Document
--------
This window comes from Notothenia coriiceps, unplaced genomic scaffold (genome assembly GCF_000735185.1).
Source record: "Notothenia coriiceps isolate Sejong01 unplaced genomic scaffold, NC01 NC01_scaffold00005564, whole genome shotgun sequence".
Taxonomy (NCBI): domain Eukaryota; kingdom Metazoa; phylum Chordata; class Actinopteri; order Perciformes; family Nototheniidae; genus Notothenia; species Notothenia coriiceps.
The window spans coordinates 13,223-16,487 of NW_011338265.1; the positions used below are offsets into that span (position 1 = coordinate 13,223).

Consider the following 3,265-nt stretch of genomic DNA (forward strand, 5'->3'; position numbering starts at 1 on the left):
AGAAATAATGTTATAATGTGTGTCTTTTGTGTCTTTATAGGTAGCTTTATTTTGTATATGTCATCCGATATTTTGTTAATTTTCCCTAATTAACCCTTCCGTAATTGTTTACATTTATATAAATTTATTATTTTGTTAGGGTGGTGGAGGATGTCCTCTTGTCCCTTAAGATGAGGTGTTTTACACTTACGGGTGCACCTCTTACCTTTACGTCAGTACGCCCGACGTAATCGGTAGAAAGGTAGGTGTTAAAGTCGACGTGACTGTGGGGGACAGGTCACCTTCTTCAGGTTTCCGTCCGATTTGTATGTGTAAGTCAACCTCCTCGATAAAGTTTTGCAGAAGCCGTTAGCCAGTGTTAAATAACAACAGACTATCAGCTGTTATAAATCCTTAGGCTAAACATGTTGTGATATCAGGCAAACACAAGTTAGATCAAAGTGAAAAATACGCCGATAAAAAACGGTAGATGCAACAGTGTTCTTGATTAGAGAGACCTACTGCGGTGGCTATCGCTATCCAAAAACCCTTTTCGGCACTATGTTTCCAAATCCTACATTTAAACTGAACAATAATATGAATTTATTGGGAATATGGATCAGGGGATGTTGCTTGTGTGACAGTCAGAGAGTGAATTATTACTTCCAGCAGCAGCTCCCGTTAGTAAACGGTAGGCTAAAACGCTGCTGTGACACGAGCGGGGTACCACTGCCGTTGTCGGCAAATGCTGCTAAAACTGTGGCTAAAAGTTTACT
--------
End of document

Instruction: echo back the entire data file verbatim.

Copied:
This window comes from Notothenia coriiceps, unplaced genomic scaffold (genome assembly GCF_000735185.1).
Source record: "Notothenia coriiceps isolate Sejong01 unplaced genomic scaffold, NC01 NC01_scaffold00005564, whole genome shotgun sequence".
Taxonomy (NCBI): domain Eukaryota; kingdom Metazoa; phylum Chordata; class Actinopteri; order Perciformes; family Nototheniidae; genus Notothenia; species Notothenia coriiceps.
The window spans coordinates 13,223-16,487 of NW_011338265.1; the positions used below are offsets into that span (position 1 = coordinate 13,223).

Consider the following 3,265-nt stretch of genomic DNA (forward strand, 5'->3'; position numbering starts at 1 on the left):
AGAAATAATGTTATAATGTGTGTCTTTTGTGTCTTTATAGGTAGCTTTATTTTGTATATGTCATCCGATATTTTGTTAATTTTCCCTAATTAACCCTTCCGTAATTGTTTACATTTATATAAATTTATTATTTTGTTAGGGTGGTGGAGGATGTCCTCTTGTCCCTTAAGATGAGGTGTTTTACACTTACGGGTGCACCTCTTACCTTTACGTCAGTACGCCCGACGTAATCGGTAGAAAGGTAGGTGTTAAAGTCGACGTGACTGTGGGGGACAGGTCACCTTCTTCAGGTTTCCGTCCGATTTGTATGTGTAAGTCAACCTCCTCGATAAAGTTTTGCAGAAGCCGTTAGCCAGTGTTAAATAACAACAGACTATCAGCTGTTATAAATCCTTAGGCTAAACATGTTGTGATATCAGGCAAACACAAGTTAGATCAAAGTGAAAAATACGCCGATAAAAAACGGTAGATGCAACAGTGTTCTTGATTAGAGAGACCTACTGCGGTGGCTATCGCTATCCAAAAACCCTTTTCGGCACTATGTTTCCAAATCCTACATTTAAACTGAACAATAATATGAATTTATTGGGAATATGGATCAGGGGATGTTGCTTGTGTGACAGTCAGAGAGTGAATTATTACTTCCAGCAGCAGCTCCCGTTAGTAAACGGTAGGCTAAAACGCTGCTGTGACACGAGCGGGGTACCACTGCCGTTGTCGGCAAATGCTGCTAAAACTGTGGCTAAAAGTTTACT